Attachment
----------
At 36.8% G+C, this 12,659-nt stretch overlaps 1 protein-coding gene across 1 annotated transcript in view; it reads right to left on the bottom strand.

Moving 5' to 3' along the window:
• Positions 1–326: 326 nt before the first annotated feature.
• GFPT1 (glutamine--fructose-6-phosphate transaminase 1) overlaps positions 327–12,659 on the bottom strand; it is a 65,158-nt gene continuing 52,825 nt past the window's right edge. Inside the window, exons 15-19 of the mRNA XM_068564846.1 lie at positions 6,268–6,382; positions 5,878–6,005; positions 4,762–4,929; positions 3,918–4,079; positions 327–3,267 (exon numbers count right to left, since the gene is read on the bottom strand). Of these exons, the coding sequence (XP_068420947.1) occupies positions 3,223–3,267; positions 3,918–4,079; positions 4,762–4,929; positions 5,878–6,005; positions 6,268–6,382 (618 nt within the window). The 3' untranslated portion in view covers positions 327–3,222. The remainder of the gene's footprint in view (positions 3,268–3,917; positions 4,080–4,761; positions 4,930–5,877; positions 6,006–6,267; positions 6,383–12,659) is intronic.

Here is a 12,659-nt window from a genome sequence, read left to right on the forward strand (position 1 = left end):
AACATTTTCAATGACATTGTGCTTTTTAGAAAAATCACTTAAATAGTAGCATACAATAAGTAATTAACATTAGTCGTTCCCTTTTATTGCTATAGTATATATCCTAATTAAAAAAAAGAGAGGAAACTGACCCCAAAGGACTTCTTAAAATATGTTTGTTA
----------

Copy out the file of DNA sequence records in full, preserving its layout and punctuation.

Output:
At 36.8% G+C, this 12,659-nt stretch overlaps 1 protein-coding gene across 1 annotated transcript in view; it reads right to left on the bottom strand.

Moving 5' to 3' along the window:
• Positions 1–326: 326 nt before the first annotated feature.
• GFPT1 (glutamine--fructose-6-phosphate transaminase 1) overlaps positions 327–12,659 on the bottom strand; it is a 65,158-nt gene continuing 52,825 nt past the window's right edge. Inside the window, exons 15-19 of the mRNA XM_068564846.1 lie at positions 6,268–6,382; positions 5,878–6,005; positions 4,762–4,929; positions 3,918–4,079; positions 327–3,267 (exon numbers count right to left, since the gene is read on the bottom strand). Of these exons, the coding sequence (XP_068420947.1) occupies positions 3,223–3,267; positions 3,918–4,079; positions 4,762–4,929; positions 5,878–6,005; positions 6,268–6,382 (618 nt within the window). The 3' untranslated portion in view covers positions 327–3,222. The remainder of the gene's footprint in view (positions 3,268–3,917; positions 4,080–4,761; positions 4,930–5,877; positions 6,006–6,267; positions 6,383–12,659) is intronic.

Here is a 12,659-nt window from a genome sequence, read left to right on the forward strand (position 1 = left end):
AACATTTTCAATGACATTGTGCTTTTTAGAAAAATCACTTAAATAGTAGCATACAATAAGTAATTAACATTAGTCGTTCCCTTTTATTGCTATAGTATATATCCTAATTAAAAAAAAGAGAGGAAACTGACCCCAAAGGACTTCTTAAAATATGTTTGTTA